SoC design teams fill a mission-critical role in ensuring cyber-physical safety and security for electrical and electronic systems that are connected to the internet. The requirements and tools available to achieve this goal are ever-shifting, but we can be fairly sure that traditional software-only security measures are unlikely to be sufficient; a new class of hardware-level monitoring is also needed.
Emerging standards and legislation
The focus on cybersecurity is leading to changes in working practices for several reasons:
- Concern over legal liability if systems are compromised in a way that leads to loss, death, or injury – an area where standards like ISO / SAE 21434 and ISA / IEC 62443 attempt to outline the correct approach.
- Changes in legislation. The United Nations Economic Commission for Europe (UNECE) has proposed regulations for connected and autonomous vehicles, WP.29 / GRVA, that will be adopted by more than 60 countries around the world, including all EU states. The legislation promotes a shift in approach to cybersecurity for automotive systems from reacting to known attacks with bug fixes and updates, to one based on preventive measures.
- The cost of product recalls for situations where in-the-field updates cannot be achieved saps profitability and reduces the value of a brand in the marketplace. The best way of avoiding these burdens is to deal with cybersecurity issues at design time.
A product lifecycle view of cybersecurity
Securing products containing cyber-physical systems calls for lifecycle management most obviously because in-the-field updates will be vital to ensure that bugs and weaknesses can be patched.
We need a coherent infrastructure that can support the monitoring and control of cybersecurity in deployed systems throughout the operational lifetime of the product. Such an infrastructure should be able to monitor in detail what is happening in the electronics system and automatically check to ensure that operations comply with specifications and rules that support a secure system. At a minimum, operations that contravene those rules are reported and logged. In many cases, it will be important that the attempted accesses are blocked in a way that does not alert attackers to the nature of the defenses being used. While software is an important part of this infrastructure, stopping attacks to the software itself requires monitoring at the hardware level.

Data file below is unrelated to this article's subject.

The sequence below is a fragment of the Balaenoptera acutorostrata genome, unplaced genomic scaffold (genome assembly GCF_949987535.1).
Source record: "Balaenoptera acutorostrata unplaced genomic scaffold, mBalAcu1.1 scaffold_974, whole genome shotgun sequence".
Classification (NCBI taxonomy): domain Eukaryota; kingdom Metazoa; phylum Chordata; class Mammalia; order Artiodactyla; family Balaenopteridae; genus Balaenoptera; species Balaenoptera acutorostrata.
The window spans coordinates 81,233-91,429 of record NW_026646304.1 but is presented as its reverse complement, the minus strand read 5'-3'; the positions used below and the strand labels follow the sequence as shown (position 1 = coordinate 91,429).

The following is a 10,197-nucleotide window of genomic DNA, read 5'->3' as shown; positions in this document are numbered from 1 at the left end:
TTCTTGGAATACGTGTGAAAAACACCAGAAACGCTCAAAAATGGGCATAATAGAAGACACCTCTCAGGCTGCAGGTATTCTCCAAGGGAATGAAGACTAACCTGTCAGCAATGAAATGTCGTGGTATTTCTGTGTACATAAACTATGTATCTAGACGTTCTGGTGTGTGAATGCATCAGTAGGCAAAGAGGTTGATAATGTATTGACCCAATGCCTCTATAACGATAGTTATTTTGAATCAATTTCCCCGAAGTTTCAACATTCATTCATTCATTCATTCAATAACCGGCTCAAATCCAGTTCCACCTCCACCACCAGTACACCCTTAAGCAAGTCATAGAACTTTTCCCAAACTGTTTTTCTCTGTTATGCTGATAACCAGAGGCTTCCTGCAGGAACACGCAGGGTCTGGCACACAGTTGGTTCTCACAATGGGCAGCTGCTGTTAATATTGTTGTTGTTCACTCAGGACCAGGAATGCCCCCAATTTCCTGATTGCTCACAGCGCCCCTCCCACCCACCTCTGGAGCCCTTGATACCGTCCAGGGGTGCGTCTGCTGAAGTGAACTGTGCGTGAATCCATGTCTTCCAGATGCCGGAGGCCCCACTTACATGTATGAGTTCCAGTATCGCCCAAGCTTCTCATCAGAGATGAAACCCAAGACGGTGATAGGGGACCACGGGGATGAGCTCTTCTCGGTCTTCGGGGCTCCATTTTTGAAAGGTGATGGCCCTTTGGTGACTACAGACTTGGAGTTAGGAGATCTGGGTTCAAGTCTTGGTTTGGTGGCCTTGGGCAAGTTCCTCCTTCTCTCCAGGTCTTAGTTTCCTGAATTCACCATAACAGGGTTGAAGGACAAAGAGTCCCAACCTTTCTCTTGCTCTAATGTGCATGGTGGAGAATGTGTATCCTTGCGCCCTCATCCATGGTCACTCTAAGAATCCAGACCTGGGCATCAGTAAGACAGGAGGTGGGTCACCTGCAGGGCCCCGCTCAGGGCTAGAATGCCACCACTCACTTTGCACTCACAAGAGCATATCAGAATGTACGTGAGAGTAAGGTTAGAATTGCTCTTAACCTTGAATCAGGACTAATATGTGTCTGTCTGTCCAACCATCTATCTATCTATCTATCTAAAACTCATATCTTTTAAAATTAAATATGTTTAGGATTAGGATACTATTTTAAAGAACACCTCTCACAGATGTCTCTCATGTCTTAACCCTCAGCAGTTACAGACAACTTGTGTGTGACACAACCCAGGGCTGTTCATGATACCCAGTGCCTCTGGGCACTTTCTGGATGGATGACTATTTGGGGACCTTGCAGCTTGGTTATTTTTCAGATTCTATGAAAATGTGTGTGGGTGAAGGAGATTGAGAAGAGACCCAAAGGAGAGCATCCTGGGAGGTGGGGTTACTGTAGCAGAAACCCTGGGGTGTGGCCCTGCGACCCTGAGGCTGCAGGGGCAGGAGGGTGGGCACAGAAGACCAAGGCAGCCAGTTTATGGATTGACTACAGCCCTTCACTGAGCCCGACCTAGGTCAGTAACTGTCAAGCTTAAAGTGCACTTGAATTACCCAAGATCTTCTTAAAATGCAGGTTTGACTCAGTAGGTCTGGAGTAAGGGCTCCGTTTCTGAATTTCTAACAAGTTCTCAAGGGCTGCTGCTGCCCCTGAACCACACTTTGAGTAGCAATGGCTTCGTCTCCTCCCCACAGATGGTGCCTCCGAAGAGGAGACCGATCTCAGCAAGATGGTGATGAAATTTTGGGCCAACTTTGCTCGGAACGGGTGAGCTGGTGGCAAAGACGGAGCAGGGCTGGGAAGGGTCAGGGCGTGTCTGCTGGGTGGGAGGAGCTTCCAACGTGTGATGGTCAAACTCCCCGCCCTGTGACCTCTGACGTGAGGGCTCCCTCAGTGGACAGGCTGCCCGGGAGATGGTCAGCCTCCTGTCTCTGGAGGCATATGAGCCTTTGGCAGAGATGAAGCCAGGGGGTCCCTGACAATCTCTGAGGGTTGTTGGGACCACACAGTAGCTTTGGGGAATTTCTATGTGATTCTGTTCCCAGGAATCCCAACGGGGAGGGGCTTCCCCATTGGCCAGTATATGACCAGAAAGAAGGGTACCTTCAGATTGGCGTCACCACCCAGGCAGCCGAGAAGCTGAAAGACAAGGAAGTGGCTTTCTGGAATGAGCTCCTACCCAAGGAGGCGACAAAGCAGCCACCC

Embedded Analytics: a platform for hardware-based system security
Monitoring infrastructure must be able to observe the behavior of the system’s interconnects and buses, as well as the processor cores themselves, while also being secured from unauthorized access. The Embedded Analytics platform from Siemens Digital Industries Software provides a unique combination of system- and hardware-level visibility as well as both active and passive security features and total independence from system functions and resources.
With a unique range of hardware-based security functionality, the Embedded Analytics platform can enable manufacturers of cyberphysical systems to meet security requirements, today and into the future.
Embedded Analytics, with its IP-based monitors that inspect and report on-chip activity, also needs to provide hardware-based security responses to transactions at hardware speeds. For that, we developed the Bus Sentry. By implementing a set of security rules at the interconnect transaction level, the Bus Sentry can stop malicious activity in its tracks.
With the Bus Sentry implemented in critical systems, other mechanisms for ensuring security become practical, going way beyond what is possible with purely design- or specification-based security countermeasures. An approach based on Embedded Analytics and a security island enables adaptive defense: rules and countermeasures can evolve during the lifetime of the system, based on learning gathered from a whole fleet of systems.
Advanced on-chip cyber threat mitigation
There are many forms of attack that do not have clear-cut rules associated with them, but which can be learned, detected, and mitigated using an Embedded Analytics security platform. These include:
- Side-channel and denial-of-service attacks
- Using digital signatures
- Statistical anomalies
- Forensic analysis
By implementing the hardware-based security features of the Embedded Analytics platform – responsive security IP, a unique range of on-chip monitors, a secure message infrastructure, and advanced threat mitigation enabled by combining the Embedded SDK with on- and off-chip analytics – mission-critical systems can be secured, by design, through their full lifecycle.
Author: Richard Oxland